Parliament returns on Tuesday to deal with a congested agenda. The focus will be on Ms Maria Kiwanuka’s budget for the 2014/15 Financial Year. As the case for last year, on Thursday, the minister for Finance unveiled yet another tax-heavy budget to close the gaps in government revenues created by donors because of corruption and the anti-homosexuality legislation.
By increasing taxes for essential supplies like salt, sugar, paraffin, fuel and others; politicians who are supposed to have a final say on the government proposals have since criticised Kiwanuka’s fourth budget as “a recipe for disaster” and labelled her “indifferent” for balancing the Shs15.034 trillion budget on the backs of the poor who are currently stuck in the low income bracket. She also slapped a tax on mobile money and bank transactions among other taxes.
In order to put growth on to a new trajectory, Shadow finance minister Geoffrey Ekanya (Tororo, FDC) who is expected to lead “the block paraffin-salt-sugar- and hoes tax campaign” in Parliament, said agriculture needs more than Shs400 billion (about three per cent of the total budget) to grow faster and that the poor people must not be punished.
Other legislators said the “roundabout ways” of worsening living standards – which include reinstating exercise duty on paraffin, taxing salt, agro-inputs, private schools and other meddling in the 2014/15 Budget will certainly curtail growth in the medium term.
While a non-election year Budget was never going to be easy, Lwemiyaga MP Theodore Ssekikubo said if the question in voters’ minds is no longer an issue, then the minister has misfired. Mr Ssekikubo said with the cocktail of taxes, without serious government investments to balance development in the country, the right balance is going to be tricky.
However, realising that Parliament might block the minister’s disparaging tax measures, the President on Thursday begged MPs to have the new taxes approved to support government programmes.
Responding to the critics, the Minister for Presidency, Mr Frank Tumwebaze, said there is nothing against the poor. He said even the taxes are collected and invested in key productive areas like infrastructure development; it’s the poor to benefit. On the proposed tax on paraffin, the minister said this is necessary to deliberately discourage paraffin usage to save the lives of the local people from the associated health risks of paraffin. He said even with the so-called new taxes, Uganda still remains the lowest of all the other four partner states with the ration of tax revenue to GDP only standing at 13 per cent. He reiterated that our taxation policy is still very conscious of the low and middle income earners.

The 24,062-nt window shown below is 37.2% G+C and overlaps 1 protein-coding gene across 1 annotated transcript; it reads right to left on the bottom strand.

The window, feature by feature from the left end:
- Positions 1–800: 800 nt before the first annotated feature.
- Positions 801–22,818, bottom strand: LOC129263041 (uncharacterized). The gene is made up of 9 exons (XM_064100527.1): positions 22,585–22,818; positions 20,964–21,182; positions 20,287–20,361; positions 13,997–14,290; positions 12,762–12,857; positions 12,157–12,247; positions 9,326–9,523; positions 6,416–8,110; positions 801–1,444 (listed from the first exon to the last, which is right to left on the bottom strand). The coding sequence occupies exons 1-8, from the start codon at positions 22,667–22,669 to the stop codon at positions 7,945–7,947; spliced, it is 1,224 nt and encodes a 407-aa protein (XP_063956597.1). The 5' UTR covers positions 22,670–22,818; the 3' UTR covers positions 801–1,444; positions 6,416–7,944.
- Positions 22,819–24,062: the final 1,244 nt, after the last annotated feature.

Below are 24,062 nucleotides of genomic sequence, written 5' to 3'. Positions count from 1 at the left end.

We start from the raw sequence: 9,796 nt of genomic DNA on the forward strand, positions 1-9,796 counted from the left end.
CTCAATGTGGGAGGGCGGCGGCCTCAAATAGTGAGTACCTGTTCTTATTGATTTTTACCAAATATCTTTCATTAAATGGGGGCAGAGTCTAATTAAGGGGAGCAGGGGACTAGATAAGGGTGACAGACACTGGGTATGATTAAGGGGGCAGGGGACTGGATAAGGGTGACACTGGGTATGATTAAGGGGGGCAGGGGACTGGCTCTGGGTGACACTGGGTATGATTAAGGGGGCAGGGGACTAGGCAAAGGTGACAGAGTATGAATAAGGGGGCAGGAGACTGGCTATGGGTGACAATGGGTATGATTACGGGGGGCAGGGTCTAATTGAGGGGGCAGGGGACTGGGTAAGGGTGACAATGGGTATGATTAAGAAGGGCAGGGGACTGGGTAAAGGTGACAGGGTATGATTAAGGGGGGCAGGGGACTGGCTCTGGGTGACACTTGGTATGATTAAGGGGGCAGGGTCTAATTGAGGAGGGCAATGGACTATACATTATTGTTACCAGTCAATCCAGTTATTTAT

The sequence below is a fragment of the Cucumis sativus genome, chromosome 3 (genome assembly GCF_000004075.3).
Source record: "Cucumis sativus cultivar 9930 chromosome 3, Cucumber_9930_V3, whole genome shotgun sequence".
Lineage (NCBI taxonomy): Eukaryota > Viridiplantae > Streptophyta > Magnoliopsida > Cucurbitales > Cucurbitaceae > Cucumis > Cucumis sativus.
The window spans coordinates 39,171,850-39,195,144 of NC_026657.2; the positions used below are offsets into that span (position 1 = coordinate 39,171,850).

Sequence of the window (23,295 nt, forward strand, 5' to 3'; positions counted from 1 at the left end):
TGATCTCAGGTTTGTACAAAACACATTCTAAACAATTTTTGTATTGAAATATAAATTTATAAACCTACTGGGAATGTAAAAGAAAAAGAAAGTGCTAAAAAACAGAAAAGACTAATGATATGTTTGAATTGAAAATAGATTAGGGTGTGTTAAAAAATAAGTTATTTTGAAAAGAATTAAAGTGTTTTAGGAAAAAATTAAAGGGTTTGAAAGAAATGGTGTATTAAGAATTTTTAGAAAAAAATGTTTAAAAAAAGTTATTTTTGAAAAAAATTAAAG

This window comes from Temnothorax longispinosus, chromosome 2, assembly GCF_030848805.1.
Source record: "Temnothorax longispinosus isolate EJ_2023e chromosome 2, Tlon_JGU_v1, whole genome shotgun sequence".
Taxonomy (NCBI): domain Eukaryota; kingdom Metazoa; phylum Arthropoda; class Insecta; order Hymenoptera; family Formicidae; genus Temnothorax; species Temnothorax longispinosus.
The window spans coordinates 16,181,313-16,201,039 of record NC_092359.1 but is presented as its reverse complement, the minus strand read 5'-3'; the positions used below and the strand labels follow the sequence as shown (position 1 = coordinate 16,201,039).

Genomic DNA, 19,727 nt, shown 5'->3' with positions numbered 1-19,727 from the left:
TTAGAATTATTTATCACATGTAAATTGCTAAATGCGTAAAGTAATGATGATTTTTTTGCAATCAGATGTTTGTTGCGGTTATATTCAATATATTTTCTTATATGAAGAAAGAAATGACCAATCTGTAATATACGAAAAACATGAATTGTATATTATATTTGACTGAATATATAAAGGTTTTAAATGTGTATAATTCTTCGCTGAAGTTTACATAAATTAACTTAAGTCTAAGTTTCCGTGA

On the question of balancing the books on the backs of the poor, the minister repeated what the President said during the State-of-the Nation Address that the proportion of Ugandans living below the poverty line has declined from 56.4 per cent in 1992/3 to 24 per cent in 2009, and further to 19.7 per cent in 2012/13. To the minister, this indicates that the country has already surpassed the Millennium Development Goal (MDG) target of halving the proportion of its population living in extreme poverty by 2015.
Justifying the new taxes to lay the foundation for development, the minister used the 2014/15 budget speech to highlight yet another important milestone in the infrastructure sector. The minister’s accomplishment in the 2013/14 Budget recast by the President highlighted improvements in the quality and stock of physical infrastructure with 806km of new roads constructed; 1,657km of high voltage distribution lines and 42,236 new rural users were connected to the national power grid. The President said the focus of the budget is shifting from consumption to investment.
Some analysts said by announcing these tax measures without increased funding to the agriculture sector, the spine of the country’s economy, the minister is basically trying to “deepen” the tax base.
In the face of widespread criticism on account of harsh taxes, the minister said this year’s Budget is a continuation of a long journey towards creating “a better Uganda” for the current and the future generation. She focused the budget on implementing key development priorities over the next year within existing resource constraints; continue to narrow the infrastructure gap, while promoting economic productivity and diversification for better job creation.
To the minister, it’s not that the Budget lacks good ideas. It proposes to pay for new spending with specific government spending cuts (reforms in the gross tax system) and tax increases. It proposes spending the Budget lion’s share (Shs2.5 trillion) on infrastructure improvement that would propel the economic growth to 7 per cent in the next financial year.